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AI in the music industry

Android robots

It remains up for debate whether computers are capable of creativity, but that has not stopped artificial intelligence pioneers from around the world attempting to implement the technology across the creative sphere, from art to music.

Google recently launched its Magenta AI tool to explore “the role of machine learning in the process of creating art and music” and create songs and other works of art itself, but how close are we to seeing original music created by these machines that people actually enjoy?

The vast majority of Western pop music today plays within certain very limited parameters, and the theory goes that if a machine can be taught these parameters and the relationship that exists within them then it should be able to be able to create music that is pleasing to our ears. Music itself is far broader than what makes it into the charts, but to make a simple melody that people enjoy combined with a basic four-to-the-floor rhythm should be a much easier nut to crack. And the technology is coming on very quickly as you can tell from the melody below, which was created by Magenta and already sounds like the opening to an 80s-themed TV show.

Futurologists have long understood that as processor power continues to grow, the utility of artificial intelligence will soon outgrow the limited industries within which it was first imagined, like manufacturing, and move into the more “human” realm of creativity. And as companies spend billions of dollars on developing these tools around the world, the day when we will not only mistake bots for people online, but mistake art made by machines for that made by artists and musicians, is soon to be upon us.

Outside of pure creativity, many tech firms are already using machine learning and other forms of artificial intelligence in their products, whether that is to suggest the next film to watch on Netflix, or further articles on a news website, or new people to follow on social media. The computer determines what sort of things you have liked in the past and then extrapolates that out to guess what you might like in the future, using data both from other people like you and the meta data of the object being recommended.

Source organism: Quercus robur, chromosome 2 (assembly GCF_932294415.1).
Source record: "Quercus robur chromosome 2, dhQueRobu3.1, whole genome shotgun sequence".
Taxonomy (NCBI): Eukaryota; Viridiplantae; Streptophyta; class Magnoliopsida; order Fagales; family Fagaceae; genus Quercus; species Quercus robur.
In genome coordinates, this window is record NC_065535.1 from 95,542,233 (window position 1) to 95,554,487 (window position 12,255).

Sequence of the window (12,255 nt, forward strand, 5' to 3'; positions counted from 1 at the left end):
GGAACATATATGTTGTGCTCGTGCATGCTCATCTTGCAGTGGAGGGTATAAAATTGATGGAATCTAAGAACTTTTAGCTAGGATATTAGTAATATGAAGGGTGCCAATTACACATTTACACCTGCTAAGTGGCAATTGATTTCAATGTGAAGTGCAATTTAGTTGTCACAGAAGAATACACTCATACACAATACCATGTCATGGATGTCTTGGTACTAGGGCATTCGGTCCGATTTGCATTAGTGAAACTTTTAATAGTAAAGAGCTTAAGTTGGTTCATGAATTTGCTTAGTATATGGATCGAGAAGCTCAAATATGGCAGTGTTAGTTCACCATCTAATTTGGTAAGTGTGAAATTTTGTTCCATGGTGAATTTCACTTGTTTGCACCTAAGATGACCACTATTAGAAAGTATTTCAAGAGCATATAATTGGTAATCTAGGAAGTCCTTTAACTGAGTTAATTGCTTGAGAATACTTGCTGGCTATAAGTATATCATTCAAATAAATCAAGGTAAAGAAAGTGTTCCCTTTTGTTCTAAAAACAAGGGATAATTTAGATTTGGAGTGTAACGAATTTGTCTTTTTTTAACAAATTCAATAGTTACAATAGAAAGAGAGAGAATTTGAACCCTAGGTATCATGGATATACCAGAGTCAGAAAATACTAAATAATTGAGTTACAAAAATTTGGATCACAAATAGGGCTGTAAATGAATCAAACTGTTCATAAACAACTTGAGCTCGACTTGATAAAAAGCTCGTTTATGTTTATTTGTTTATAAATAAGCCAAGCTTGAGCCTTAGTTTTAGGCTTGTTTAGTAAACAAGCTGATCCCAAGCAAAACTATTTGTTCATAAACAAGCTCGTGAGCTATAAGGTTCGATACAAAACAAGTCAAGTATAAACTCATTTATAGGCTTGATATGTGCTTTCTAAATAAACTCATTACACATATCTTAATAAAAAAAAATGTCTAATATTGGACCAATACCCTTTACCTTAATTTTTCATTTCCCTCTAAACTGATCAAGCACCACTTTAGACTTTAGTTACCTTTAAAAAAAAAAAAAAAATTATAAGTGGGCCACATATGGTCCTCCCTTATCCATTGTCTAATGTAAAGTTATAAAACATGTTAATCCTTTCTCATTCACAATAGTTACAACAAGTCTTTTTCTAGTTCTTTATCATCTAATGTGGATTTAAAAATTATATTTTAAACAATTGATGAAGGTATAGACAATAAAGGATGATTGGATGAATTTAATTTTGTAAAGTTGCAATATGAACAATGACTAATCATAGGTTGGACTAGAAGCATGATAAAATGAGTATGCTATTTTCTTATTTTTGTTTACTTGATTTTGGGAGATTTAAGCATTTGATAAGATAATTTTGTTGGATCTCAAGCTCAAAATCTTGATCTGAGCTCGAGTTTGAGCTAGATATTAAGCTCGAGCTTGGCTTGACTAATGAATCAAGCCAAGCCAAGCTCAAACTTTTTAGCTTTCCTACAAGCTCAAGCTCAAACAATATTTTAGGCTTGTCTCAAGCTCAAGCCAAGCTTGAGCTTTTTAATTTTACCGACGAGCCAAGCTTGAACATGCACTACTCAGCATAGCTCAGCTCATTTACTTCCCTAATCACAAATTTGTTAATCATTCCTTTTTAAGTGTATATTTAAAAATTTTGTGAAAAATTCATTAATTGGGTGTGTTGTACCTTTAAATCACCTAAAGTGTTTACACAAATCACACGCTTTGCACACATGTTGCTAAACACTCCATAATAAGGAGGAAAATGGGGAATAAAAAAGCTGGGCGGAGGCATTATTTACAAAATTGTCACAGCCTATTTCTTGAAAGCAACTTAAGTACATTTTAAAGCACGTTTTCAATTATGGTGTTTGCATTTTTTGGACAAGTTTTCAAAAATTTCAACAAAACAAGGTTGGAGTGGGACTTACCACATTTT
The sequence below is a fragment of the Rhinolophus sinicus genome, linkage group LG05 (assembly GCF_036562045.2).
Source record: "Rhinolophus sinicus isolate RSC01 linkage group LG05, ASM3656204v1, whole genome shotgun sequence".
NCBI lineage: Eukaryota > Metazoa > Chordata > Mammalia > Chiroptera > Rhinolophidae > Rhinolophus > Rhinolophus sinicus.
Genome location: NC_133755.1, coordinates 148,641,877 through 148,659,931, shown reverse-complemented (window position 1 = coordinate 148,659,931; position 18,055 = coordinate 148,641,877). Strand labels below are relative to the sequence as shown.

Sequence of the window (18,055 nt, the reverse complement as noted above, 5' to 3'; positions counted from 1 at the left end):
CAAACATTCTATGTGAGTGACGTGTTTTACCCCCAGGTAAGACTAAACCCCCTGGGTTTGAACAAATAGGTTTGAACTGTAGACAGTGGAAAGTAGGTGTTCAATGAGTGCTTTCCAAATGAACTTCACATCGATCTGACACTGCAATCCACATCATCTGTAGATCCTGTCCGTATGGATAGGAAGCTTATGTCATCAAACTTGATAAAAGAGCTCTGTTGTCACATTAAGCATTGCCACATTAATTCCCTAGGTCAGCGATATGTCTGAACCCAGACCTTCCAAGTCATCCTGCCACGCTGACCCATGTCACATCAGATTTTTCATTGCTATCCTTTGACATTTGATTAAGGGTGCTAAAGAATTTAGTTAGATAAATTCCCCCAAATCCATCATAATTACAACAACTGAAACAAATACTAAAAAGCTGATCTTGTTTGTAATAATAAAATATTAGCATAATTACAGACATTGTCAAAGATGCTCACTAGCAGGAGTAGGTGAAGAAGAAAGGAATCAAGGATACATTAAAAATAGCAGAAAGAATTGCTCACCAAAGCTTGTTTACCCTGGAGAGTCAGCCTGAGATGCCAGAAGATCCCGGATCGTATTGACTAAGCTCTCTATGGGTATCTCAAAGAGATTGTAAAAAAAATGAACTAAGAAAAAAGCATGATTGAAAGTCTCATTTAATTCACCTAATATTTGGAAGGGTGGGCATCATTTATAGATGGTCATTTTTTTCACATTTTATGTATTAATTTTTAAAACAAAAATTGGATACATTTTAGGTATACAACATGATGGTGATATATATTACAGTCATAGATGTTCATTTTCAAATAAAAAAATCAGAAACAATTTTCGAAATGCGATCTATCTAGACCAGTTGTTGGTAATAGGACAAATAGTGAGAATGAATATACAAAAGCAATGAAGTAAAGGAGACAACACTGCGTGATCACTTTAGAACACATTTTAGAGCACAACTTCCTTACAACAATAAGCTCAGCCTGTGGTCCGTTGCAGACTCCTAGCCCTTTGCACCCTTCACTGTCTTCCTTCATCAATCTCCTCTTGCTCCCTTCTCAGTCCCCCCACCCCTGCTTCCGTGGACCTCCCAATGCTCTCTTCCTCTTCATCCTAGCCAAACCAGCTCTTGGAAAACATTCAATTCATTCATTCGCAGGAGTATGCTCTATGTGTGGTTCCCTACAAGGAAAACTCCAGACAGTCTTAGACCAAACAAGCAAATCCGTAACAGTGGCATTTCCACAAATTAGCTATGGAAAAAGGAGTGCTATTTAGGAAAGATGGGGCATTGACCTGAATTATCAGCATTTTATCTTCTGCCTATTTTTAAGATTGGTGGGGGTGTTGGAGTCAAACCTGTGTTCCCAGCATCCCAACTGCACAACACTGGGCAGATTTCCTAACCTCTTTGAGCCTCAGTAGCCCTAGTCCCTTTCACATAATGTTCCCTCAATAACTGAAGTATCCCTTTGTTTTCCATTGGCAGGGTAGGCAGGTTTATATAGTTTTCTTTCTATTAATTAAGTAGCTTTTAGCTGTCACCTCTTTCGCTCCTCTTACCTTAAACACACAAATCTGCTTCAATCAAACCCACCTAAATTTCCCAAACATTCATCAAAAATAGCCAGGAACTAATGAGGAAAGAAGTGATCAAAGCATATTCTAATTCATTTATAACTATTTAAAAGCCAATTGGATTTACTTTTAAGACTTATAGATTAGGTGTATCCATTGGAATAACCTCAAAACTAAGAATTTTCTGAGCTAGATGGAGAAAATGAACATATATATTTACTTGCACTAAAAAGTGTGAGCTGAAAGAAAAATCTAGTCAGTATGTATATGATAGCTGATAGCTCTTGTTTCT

Taking Spotify as an example, whilst millions of users have used the streaming platform to create and share their own playlists, Spotify itself also provides AI-created playlists of music it thinks you might like from its stable of 20+ million tracks. For some, these recommendations are great as they let people move beyond their own, often limited, experience of bands and artists to find somebody new. However, for those of us that surround ourselves with new music every day, these playlists still miss one thing – humanity – that personal recommendation form a friend that will let you jump outside of your comfort zone into something new that you otherwise would never find out about. This pathway jump is something that computers have yet to figure out, and is the reason that those human curated playlists remain significantly more interesting than the computer generated ones. Can computers ever help us jump outside our comfort zone, or are they only ever able to narrow our artistic pleasures – time will tell.

Photograph by JD Hancock

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